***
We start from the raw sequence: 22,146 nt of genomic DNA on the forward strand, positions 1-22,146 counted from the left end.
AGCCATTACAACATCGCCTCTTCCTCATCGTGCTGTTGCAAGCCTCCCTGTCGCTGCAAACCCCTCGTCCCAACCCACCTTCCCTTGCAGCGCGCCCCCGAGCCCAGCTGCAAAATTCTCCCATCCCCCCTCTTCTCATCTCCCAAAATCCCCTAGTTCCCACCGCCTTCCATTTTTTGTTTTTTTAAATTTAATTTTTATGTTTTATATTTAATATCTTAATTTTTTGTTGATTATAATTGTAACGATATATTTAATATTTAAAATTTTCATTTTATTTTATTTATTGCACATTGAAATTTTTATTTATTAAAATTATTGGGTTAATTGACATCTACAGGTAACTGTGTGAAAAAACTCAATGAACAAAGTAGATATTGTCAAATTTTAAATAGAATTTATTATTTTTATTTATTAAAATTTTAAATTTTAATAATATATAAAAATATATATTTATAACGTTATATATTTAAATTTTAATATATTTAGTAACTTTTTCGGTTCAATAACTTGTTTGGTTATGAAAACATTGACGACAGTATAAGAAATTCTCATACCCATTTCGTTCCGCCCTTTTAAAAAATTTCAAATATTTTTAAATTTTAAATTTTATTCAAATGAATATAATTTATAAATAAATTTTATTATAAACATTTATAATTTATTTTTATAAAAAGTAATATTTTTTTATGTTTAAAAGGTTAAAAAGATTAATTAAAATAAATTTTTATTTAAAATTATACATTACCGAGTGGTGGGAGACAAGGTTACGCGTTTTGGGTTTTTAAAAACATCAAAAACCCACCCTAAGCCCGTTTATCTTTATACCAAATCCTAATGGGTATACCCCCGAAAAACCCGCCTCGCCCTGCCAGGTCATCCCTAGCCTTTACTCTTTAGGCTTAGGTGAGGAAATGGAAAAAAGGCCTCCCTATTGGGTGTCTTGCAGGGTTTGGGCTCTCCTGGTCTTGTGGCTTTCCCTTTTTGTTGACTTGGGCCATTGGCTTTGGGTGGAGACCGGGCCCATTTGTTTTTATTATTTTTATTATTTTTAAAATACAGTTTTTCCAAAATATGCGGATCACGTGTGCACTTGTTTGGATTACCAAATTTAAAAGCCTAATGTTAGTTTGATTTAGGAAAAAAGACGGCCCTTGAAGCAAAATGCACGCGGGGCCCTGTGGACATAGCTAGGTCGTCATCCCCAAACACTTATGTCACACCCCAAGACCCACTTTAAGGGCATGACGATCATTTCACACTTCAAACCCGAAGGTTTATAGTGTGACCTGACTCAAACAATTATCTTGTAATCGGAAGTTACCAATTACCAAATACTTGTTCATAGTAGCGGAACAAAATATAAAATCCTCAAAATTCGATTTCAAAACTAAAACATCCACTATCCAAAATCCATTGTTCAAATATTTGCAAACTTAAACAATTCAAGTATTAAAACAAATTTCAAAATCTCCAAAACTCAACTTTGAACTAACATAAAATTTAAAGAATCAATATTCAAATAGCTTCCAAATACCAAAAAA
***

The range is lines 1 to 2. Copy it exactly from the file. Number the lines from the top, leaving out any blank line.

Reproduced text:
We start from the raw sequence: 22,146 nt of genomic DNA on the forward strand, positions 1-22,146 counted from the left end.
AGCCATTACAACATCGCCTCTTCCTCATCGTGCTGTTGCAAGCCTCCCTGTCGCTGCAAACCCCTCGTCCCAACCCACCTTCCCTTGCAGCGCGCCCCCGAGCCCAGCTGCAAAATTCTCCCATCCCCCCTCTTCTCATCTCCCAAAATCCCCTAGTTCCCACCGCCTTCCATTTTTTGTTTTTTTAAATTTAATTTTTATGTTTTATATTTAATATCTTAATTTTTTGTTGATTATAATTGTAACGATATATTTAATATTTAAAATTTTCATTTTATTTTATTTATTGCACATTGAAATTTTTATTTATTAAAATTATTGGGTTAATTGACATCTACAGGTAACTGTGTGAAAAAACTCAATGAACAAAGTAGATATTGTCAAATTTTAAATAGAATTTATTATTTTTATTTATTAAAATTTTAAATTTTAATAATATATAAAAATATATATTTATAACGTTATATATTTAAATTTTAATATATTTAGTAACTTTTTCGGTTCAATAACTTGTTTGGTTATGAAAACATTGACGACAGTATAAGAAATTCTCATACCCATTTCGTTCCGCCCTTTTAAAAAATTTCAAATATTTTTAAATTTTAAATTTTATTCAAATGAATATAATTTATAAATAAATTTTATTATAAACATTTATAATTTATTTTTATAAAAAGTAATATTTTTTTATGTTTAAAAGGTTAAAAAGATTAATTAAAATAAATTTTTATTTAAAATTATACATTACCGAGTGGTGGGAGACAAGGTTACGCGTTTTGGGTTTTTAAAAACATCAAAAACCCACCCTAAGCCCGTTTATCTTTATACCAAATCCTAATGGGTATACCCCCGAAAAACCCGCCTCGCCCTGCCAGGTCATCCCTAGCCTTTACTCTTTAGGCTTAGGTGAGGAAATGGAAAAAAGGCCTCCCTATTGGGTGTCTTGCAGGGTTTGGGCTCTCCTGGTCTTGTGGCTTTCCCTTTTTGTTGACTTGGGCCATTGGCTTTGGGTGGAGACCGGGCCCATTTGTTTTTATTATTTTTATTATTTTTAAAATACAGTTTTTCCAAAATATGCGGATCACGTGTGCACTTGTTTGGATTACCAAATTTAAAAGCCTAATGTTAGTTTGATTTAGGAAAAAAGACGGCCCTTGAAGCAAAATGCACGCGGGGCCCTGTGGACATAGCTAGGTCGTCATCCCCAAACACTTATGTCACACCCCAAGACCCACTTTAAGGGCATGACGATCATTTCACACTTCAAACCCGAAGGTTTATAGTGTGACCTGACTCAAACAATTATCTTGTAATCGGAAGTTACCAATTACCAAATACTTGTTCATAGTAGCGGAACAAAATATAAAATCCTCAAAATTCGATTTCAAAACTAAAACATCCACTATCCAAAATCCATTGTTCAAATATTTGCAAACTTAAACAATTCAAGTATTAAAACAAATTTCAAAATCTCCAAAACTCAACTTTGAACTAACATAAAATTTAAAGAATCAATATTCAAATAGCTTCCAAATACCAAAAAA